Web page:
The devastating cost in global warming of tax-free fuel for airlines is laid bare in an EU report being studied by MPs.
Aviation fuel is untaxed, despite the growing evidence that it is undermining international efforts to reduce the damaging gases that cause global warming.
The European Commission report says that if the current rate of growth in air travel is continued, it will result in a 150 per cent increase in emissions from international flights from EU airports by 2012.
That will offset more than a quarter of the reductions required under the European Union's agreed Kyoto target.
On current trends, the Commission says that aviation emissions "will become a major contributor" of greenhouse gases.
But the EU and Britain, current holder of the EU's revolving presidency, have been accused by environmental lobbyists of ducking hard decisions over aviation fuel. Rather than tax the fuel, the European Commission is preparing to include it in the trading scheme for harmful emissions that cause global warming, and will be tabling legislation next year.
Tony Blair clearly hinted yesterday that he will give the go-ahead to a new generation of nuclear power stations, but stopped short at taxing aviation fuel. "You don't set out as Prime Minister or as a government to be deeply unpopular," he said when appearing before a group of senior MPs.
"On some of these issues to do with climate change - you can see it with some of the debate on nuclear power - there are difficult decisions that governments have got to take in the long-term interests of the country." He added: "None of us in politics deliberately courts unpopularity. In relation to climate change, there are real issues about energy security and supply that will mean decisions that are bound to be controversial."
Airlines have lobbied the Government to oppose any move to tax aviation fuel, warning that they will fly to countries where it is not taxed to refuel if an EU-wide tax is brought in. Ministers also fear a backlash by passengers if taxes lead to higher fares, particularly by low- cost airlines.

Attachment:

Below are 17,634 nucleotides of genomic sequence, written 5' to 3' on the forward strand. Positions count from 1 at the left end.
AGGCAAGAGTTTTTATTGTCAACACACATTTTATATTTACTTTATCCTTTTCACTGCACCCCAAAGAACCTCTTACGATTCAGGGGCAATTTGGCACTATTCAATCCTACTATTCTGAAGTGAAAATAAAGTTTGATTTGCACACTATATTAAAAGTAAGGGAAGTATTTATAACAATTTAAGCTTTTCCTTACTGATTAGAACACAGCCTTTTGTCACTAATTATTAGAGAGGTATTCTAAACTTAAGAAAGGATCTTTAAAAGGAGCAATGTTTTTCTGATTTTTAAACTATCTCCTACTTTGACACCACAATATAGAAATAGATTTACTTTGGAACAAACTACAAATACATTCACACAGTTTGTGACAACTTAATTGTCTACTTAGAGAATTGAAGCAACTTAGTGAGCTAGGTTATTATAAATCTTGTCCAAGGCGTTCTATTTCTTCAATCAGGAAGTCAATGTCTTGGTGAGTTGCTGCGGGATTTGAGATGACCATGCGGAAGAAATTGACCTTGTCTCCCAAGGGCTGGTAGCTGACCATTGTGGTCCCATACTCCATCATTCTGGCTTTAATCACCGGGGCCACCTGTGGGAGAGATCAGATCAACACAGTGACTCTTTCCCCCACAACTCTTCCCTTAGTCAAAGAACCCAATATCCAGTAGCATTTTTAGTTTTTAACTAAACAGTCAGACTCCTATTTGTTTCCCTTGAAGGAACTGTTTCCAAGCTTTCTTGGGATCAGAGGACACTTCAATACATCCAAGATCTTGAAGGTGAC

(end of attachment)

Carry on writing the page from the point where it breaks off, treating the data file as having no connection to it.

The Commission said a 70 per cent improvement in EU fuel efficiency had been "more than offset by the even higher growth in traffic, leading to an increase in the impact of aviation on the climate".
While the EU's total emissions of those greenhouse gases controlled under the Kyoto Protocols fell by 5.5 per cent between 1990 and 2003, those from international aviation increased by 73 per cent, corresponding to an annual growth of 4.3 per cent.
The Commission report says that commercial aircraft cruising at altitude emit carbon dioxide, the most important greenhouse gas, nitrogen oxides, which have a net warming effect because they produce ozone but reduce atmospheric concentrations of methane, and also water vapour, which produces condensation trails.
Under the UN framework convention on climate change, greenhouse gas emissions from international air traffic are accounted in a different way from other emissions, due to a lack of consensus about who should be responsible for them. As a consequence, only domestic emissions of carbon dioxide are included in national emission totals.
The Commission warns that this removes a key part of the political pressure to implement measures in other sectors. It says international aviation should be included in any climate change regime after 2012.
The Environment minister Elliot Morley said a working group had been set up and its findings will be fed into an ongoing review of the existing framework of the community's emission trading scheme, which is due to report by 30 June next year. "We are pressing for the development of an open emissions trading system for international aviation," Mr Morley added.
He said the UK was holding back the weapon of taxation, but was pressing for the inclusion of aviation in the emissions trading scheme as a priority for its presidency, which ends next month. The Government is pressing for improved working practices at airports to cut emissions; research for new technologies; and voluntary action by airlines to develop sustainability strategies.
He added: "We recognise that these measures may not provide a total solution. Therefore we continue to explore and discuss options for the use of other economic instruments."
The high cost of air travel
Environmental cost per passenger of a return flight from London to:
Greenhouse gases: 341kg CO2
The greenhouse gas emitted per passenger is equivalent to the weight of 179 Edam cheeses.
Fuel: 250 kg
Greenhouse gases: 2,336kg CO2
After visiting, someone would have to go without heating, cooking, lighting and mechanised transport for 2 years and 9 months to make up for their impact on the environment.
Greenhouse gases: 891kg CO2
Travelling by car and ferry is 13 times more considerate to the ozone layer than flying.
Greenhouse gases: 1,122kg CO2
The amount of carbon emitted - equivalent to the weight of four reindeer - would be cut by 85 per cent through travelling by car.
Greenhouse gases: 3,863kg CO2
A visitor would have to take 700 two-hour bus tours of the Big Apple to emit the same amount of CO2.
Greenhouse gases: 11,149kg CO2
The carbon emitted per passenger is equivalent to a Mini driving around the earth 640 times, or the weight of four Indian elephants.
Figures on jet fuel and greenhouse gases based on 80% occupancy on jumbo jet DC-747. All greenhouse gases expressed as warming equivalent in CO2. Source: air travel calculator at www.chooseclimate.org and United Nations Environment ProgrammeReuse content